The Hashemite Kingdom of Jordan joined the Climate and Clean Air Coalition (CCAC) in 2012 with the aim to reduce short-lived climate pollutants (SLCPs). Jordan’s strategic priorities lie in the Heavy-Duty Vehicles, Waste, HFCs and national planning work of the CCAC.  

SLCP mitigation will help fulfil Jordan’s National Vision and Strategy (NVS) 2023 of 2015, which closely aligns development priorities with environment and climate change objectives. Jordan is addressing the climate change challenge in several national policies. The National Green Growth Plan of 2017 serves as a reference guide for green policies and green growth projects in several economic sectors, which are critical to SLCP mitigation. Work in the agriculture, energy, waste, and transport sectors was carried further under the new Green Growth National Action Plan 2021-2025.  

The National Climate Change Policy 2013-2020, first established in 2013 and extended to 2030, includes a set of proposals for climate change mitigation and adaptation. It directly links the country’s development challenges to climate change risks, thus setting the focus on adaptation rather than mitigation to comprehensively protecting vulnerable groups. These general efforts to combat climate change are complemented by strategies to address specific local challenges related to the climate crisis, such as the 2006 National Strategy and Action Plan to Combat Desertification or the 2016 Climate Change Policy for a Resilient Water Sector.  

Jordan submitted a Nationally Determined Contribution (NDC) under the United Nations Framework Convention for Climate Change (UNFCCC) in 2015. It includes a target to reduce greenhouse gas (GHG) emissions by 1.5 % until 2030 unconditionally and another 12.5% by 2030 with international financial aid and implementation support compared to the business-as-usual scenario. Mitigation and adaptation proposals within the NDC closely relate to Jordan’s domestic policy priorities in the energy, transport, land use and waste sectors. Specifically, Jordan foresees reducing solid waste disposed in landfills to 60% by 2025. Actions in the transport sector cover all emissions and therefore relate to both air pollution and climate change. Jordan proposes supporting electric mobility, increasing the total number of commuters using public transport to 25% by 2025, and reducing fuel consumption. 

Jordan’s actions in the transport sector aim to reduce both GHGs and air pollutants.  A favourable tax policy as well as comparatively low prices of electric vehicles support the development of electric mobility. The transport law furthermore includes a Passenger Support Fund which consists of an environmental tax on gasoline to be invested in climate action. Jordan’s NDC also suggests renewing infrastructure for a zero-emissions fleet powered by renewable energy.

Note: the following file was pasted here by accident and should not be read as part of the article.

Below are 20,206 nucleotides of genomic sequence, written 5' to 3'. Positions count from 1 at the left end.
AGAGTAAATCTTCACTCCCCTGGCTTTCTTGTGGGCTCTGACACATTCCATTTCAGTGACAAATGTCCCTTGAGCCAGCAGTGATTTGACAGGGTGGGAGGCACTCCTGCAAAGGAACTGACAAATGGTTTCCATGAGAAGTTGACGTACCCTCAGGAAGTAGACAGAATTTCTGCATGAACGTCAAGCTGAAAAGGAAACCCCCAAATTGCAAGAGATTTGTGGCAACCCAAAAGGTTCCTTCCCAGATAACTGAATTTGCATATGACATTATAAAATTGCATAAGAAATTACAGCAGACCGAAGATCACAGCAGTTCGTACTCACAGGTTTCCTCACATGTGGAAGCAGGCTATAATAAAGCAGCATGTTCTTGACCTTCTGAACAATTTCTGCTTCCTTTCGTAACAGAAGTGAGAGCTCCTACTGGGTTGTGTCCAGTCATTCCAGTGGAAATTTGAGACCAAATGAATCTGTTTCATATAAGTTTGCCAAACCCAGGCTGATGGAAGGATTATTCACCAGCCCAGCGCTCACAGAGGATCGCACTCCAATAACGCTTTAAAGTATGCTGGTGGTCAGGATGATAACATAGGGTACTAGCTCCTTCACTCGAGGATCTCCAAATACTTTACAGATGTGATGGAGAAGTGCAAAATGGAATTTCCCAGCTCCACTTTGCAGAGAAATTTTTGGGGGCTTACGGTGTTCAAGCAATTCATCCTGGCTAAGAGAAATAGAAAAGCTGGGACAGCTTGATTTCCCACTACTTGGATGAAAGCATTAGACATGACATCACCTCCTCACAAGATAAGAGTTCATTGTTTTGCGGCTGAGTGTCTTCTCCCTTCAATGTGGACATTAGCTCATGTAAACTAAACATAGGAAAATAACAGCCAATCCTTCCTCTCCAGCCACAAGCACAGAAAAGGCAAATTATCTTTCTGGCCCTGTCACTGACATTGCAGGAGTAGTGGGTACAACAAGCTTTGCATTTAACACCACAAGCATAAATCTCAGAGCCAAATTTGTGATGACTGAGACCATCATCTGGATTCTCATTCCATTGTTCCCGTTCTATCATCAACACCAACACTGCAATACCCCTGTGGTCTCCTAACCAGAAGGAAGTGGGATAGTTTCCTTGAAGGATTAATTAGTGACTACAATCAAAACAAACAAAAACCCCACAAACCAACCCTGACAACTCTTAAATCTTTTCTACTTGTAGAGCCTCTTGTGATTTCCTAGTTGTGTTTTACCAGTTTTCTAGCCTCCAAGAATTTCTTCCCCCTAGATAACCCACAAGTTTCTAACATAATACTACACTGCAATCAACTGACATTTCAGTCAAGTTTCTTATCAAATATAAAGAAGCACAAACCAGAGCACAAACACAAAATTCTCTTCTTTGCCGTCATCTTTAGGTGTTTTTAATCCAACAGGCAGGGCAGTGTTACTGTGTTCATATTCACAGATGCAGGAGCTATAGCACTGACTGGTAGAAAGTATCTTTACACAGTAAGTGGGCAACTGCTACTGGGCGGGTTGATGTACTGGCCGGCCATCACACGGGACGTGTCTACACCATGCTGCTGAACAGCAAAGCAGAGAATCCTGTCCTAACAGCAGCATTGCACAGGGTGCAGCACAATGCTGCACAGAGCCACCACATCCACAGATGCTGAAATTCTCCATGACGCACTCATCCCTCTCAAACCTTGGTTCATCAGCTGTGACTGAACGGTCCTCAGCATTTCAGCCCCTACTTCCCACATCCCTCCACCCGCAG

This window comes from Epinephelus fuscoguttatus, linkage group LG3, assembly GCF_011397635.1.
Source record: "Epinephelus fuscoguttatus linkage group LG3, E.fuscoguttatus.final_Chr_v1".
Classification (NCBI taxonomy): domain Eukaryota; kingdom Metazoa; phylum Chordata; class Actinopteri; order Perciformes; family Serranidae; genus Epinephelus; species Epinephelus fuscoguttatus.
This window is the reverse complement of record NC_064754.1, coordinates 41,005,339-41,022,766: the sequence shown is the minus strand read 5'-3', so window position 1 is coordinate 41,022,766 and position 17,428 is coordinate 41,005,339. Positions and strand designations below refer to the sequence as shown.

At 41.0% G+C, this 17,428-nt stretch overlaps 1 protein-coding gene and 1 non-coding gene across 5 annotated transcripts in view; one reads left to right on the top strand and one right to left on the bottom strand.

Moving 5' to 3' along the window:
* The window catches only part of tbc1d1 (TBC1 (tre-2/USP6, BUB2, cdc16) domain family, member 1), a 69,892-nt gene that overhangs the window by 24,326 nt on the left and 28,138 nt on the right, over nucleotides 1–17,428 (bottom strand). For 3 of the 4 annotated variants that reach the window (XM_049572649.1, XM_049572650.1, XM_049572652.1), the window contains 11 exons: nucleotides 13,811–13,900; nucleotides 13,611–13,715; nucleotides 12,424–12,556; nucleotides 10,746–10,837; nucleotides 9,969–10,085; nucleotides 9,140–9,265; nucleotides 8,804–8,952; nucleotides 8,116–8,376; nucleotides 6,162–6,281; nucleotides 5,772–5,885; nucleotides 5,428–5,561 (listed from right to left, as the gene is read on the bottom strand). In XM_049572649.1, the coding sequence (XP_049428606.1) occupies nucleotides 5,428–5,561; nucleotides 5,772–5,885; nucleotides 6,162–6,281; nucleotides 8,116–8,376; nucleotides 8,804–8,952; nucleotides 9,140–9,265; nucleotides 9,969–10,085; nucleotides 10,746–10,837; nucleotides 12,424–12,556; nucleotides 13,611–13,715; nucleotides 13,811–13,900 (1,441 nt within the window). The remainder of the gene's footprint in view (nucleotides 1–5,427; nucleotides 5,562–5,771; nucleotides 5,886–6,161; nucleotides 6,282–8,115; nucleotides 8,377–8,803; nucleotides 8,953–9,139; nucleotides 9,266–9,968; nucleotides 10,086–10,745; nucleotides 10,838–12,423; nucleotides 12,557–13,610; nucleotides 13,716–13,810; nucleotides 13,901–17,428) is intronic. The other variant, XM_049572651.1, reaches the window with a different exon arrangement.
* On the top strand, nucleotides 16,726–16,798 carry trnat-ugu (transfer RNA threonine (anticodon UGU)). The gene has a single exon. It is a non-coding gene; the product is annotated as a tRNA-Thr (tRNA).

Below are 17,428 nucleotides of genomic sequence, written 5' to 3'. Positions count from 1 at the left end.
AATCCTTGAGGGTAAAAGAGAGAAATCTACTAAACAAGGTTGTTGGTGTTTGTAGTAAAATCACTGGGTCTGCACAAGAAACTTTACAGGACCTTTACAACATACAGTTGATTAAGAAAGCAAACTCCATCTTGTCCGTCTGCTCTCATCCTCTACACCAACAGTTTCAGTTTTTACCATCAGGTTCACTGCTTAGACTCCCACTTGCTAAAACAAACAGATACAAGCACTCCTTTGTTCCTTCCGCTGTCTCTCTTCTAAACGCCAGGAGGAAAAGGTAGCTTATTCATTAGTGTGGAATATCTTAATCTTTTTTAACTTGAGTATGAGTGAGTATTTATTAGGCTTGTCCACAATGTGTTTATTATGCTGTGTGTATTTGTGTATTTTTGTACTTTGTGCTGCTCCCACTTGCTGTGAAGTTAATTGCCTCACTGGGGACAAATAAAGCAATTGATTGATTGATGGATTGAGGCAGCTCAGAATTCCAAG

In terms of HFCs and cooling, Jordan ratified the Kigali Amendment in October 2019. As a Group 1 country, Jordan is required to freeze the consumption of HFCs in 2024 and gradually reduce HFC use by 80-85% by the late 2040s. Stepping up efforts under the Montreal Protocol to phase out HCFCs, Jordan set up the region’s first supermarket using a CO2-based refrigeration system. On this occasion, Nayef Al Fayez, Jordan’s Minister of Environment stated: “We welcome this great opportunity for Jordan to showcase our pioneering spirit and deep commitment to advancing environmentally friendly solutions in all areas (…) and we look forward to sharing results and to seeing replication in the country and the region.”  

In the waste sector, the NDC proposes a system for sorting, re-using and recycling. To measure this target, the aim is to reduce the share of solid waste that is deposited in landfills from 80% to 60% in 2025. Jordan’s intention is to increase the rate of solid waste that is treated and re-used from 20% to 40% by 2025.  

Discover Jordan’s climate and clean air plans further below: 

Heavy-Duty Vehicles 

  • The long-term National Transport Strategy of 2014 lists protecting the environment and reducing negative impacts on the environment as one of the main principles. 



  • 2009: The Amman solid waste management project aims at strengthening operational, functional, and environmental performance of municipal solid waste management.  
  • 2003: Al Ghabawi landfill project: Constructed with gas collection systems, this was the first municipal carbon finance partnership in the Middle East. It received financial assistance from World Bank and was later integrated under the Amman solid waste management project later. The Al Ghabawi landfill site is the largest in Jordan serving Amman and 10 other major cities. Jordan's largest fraction of municipal solid waste is organic matter (60%) and Amman accounts for almost half of the total solid waste generated in Jordan.
  • 1999: Rusaifeh Landfill Project: Government collaboration with UNDP, GEF and Danish Government to establish a Bio-methanation plant.


CCAC activities

Workstream | Cooling
These demonstration projects, approved by the Coalition's Working Group in April 2014, will demonstrate and promote the deployment of low-global warming potential (GWP), climate-friendly alternatives...
Workstream | Heavy-Duty Vehicles and Engines
The Global Strategy to Introduce Low Sulfur Fuels and Cleaner Diesel Vehicles – the first global plan to reduce small particulate and black carbon emissions from cars, buses and trucks by over 90% by...
The Global Sulfur Strategy

Related resources


Ministry of Environment, Um uthaina King Faisl St. 1408,
Amman 11941
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